It was very interesting and scary to explore this way in front of an audience. And he works this way with every character. Hunter had done the show in Florida, and he is now doing a completely different show. That was exciting to watch.

I knew going into the show that it was a no win situation. (In fact my husband didn't want me to take the role for this reason.) No matter what I do, some people will be upset if I play her too much like Ellen Green and others will be upset if I don't make it my own. I decided (as did Jerry) that it would be best to make it my own. (Of course someone out there right now is reading this and saying, "Your own? You're playing it just like Ellen Greene!") You can't please everyone.


BWW:
Little Shop of Horrors really has a huge cult following, can you tell us a little bit about the audience during previews and their reactions to the new production?
KB: The audience has been amazing from the first preview! They just love this show and start cheering right from the start. It took me completely by surprise!


BWW:
What is it like working with Audrey II. Do you get along backstage?
KB: I hate to say anything bad about a fellow actor, but seriously I have had it up to here with that plant. She is constantly complaining! "Stay out of my spotlight!!" "Stay our of my limo!" Stay out of my compost heap!" What a diva!


BWW:
Finally, can you tell us any humorous stories about something that happened either in rehearsals or during previews?
KB: Sure! My dresser, Jeannie, who happens to be the best dresser in the world, is also a bit of a practical joker. Well, one night Jeannie started to tell me that there was a huge mouse problem in the theater. In fact, she said the Virginia theater was infested and it was a big problem during Flower Drum Song. I was totally freaked out. I started scouring my dressing room for mouse droppings. I got rid of anything resembling a food product and did a complete sweep of anything in a 30 foot radius of my dressing room.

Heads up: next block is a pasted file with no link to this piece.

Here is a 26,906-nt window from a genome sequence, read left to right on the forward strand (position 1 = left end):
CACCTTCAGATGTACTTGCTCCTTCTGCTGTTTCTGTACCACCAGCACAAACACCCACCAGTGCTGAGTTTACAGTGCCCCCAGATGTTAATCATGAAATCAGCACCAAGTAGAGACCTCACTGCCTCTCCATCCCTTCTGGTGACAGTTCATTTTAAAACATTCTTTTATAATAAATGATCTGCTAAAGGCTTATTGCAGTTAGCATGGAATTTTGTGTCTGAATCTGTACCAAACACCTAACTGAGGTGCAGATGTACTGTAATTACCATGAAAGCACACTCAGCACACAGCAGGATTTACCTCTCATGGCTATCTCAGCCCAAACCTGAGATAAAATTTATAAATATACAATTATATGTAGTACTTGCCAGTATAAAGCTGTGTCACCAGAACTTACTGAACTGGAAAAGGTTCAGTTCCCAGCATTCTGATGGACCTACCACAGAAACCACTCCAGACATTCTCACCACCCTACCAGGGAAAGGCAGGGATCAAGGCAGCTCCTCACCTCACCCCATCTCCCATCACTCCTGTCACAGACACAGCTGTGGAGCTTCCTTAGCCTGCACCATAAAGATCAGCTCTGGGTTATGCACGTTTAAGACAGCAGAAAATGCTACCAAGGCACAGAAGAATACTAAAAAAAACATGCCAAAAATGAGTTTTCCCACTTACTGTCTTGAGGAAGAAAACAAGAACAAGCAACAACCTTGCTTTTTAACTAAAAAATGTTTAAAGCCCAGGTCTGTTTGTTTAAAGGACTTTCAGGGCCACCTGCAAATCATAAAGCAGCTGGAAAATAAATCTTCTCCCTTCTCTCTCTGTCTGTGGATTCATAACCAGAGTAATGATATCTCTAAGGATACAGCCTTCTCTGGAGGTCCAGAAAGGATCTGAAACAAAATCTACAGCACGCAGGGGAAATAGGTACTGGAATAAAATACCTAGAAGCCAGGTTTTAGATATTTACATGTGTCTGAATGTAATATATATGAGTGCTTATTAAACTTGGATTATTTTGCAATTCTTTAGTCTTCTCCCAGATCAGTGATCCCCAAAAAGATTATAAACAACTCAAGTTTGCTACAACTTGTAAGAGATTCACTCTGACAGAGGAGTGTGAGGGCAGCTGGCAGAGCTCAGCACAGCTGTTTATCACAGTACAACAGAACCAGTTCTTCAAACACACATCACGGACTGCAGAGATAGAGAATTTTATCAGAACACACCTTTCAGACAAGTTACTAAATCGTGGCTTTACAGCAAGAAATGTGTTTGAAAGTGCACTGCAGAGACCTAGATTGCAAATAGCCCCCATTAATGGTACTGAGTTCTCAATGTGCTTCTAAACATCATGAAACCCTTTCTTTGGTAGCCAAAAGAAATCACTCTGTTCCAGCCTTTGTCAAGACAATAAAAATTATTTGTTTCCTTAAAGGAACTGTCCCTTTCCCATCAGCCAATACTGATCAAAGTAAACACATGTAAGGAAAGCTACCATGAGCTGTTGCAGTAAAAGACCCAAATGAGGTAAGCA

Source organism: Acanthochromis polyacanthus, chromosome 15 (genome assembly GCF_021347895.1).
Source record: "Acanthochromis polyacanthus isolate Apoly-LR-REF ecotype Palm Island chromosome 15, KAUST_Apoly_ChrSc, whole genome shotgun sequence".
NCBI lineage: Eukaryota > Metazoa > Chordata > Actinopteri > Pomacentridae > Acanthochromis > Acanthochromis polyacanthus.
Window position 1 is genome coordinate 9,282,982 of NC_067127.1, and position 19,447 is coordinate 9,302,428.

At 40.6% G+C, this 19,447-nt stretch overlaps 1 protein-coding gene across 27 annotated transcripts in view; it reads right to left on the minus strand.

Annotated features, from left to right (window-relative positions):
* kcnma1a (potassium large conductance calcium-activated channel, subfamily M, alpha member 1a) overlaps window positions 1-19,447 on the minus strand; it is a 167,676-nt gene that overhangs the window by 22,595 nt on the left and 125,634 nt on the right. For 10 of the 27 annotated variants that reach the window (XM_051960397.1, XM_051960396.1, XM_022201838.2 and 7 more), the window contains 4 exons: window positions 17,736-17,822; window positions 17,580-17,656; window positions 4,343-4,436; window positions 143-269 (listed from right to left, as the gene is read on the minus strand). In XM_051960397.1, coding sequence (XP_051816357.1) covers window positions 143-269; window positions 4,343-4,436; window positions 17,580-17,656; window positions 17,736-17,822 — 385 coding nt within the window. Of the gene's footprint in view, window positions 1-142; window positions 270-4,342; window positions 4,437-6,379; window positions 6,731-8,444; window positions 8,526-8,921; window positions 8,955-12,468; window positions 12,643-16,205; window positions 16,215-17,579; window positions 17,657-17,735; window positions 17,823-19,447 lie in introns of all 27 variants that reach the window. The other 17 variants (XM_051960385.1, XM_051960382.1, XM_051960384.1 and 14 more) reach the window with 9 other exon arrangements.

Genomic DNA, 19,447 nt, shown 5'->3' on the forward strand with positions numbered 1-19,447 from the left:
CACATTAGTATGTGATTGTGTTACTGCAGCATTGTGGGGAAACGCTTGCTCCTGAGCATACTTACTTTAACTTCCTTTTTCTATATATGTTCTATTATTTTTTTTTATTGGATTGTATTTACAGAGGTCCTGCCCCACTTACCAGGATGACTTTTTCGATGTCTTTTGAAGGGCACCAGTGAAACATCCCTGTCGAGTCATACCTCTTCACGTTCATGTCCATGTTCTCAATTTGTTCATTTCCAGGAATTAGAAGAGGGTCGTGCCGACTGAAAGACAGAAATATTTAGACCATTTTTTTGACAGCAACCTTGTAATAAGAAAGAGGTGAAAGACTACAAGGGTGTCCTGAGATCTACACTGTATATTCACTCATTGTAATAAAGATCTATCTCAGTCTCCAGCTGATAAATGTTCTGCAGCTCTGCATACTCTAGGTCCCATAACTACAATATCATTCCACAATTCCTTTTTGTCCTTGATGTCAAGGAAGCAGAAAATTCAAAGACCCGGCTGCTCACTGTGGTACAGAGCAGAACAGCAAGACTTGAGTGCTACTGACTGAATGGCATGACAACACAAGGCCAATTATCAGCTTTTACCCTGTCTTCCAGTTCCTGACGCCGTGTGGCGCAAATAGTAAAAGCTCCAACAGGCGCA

That night, during a costume change, with that trusty trickster, Jeannie, at my side, a HUMONGOUS red-eyed, rabid-looking rodent ran by my feet. I nearly jumped out of my skin. Luckily, I squleched a scream, otherwise there would have been a few screeching notes added to Hunter's rendition of "Grow For Me" that night. Well, it turns out of course that the rodent was fake and every one had a good laugh at my expense.

Later that night, as I stood off stage in the same exact spot during "Meek shall Inherit!", two more mice ran by, and of course I'm thinking, "Oh there goes that wacky Jeannie again!" But as the mice came closer, I saw that this time they were real. I jumped on my seat, like a fifties sitcom mom, and looked for someome to save me. Of course everyone was off helping Doug do a quick change, so I stood petrified on my seat until the mice scampered on their merry way.

Since then, Jeannie has redeemed herself. She bought me a toy cat, and he protects me. his name is Shmendrick. Since Shmendrick has come into my life I have had zero mice sightings. Shmendrick is a good kitty!


For more information about Kerry, visit her online at www.kerrybutler.net


For more information about Little Shop of Horrors, visit their official website at: www.littleshopofhorrors.com.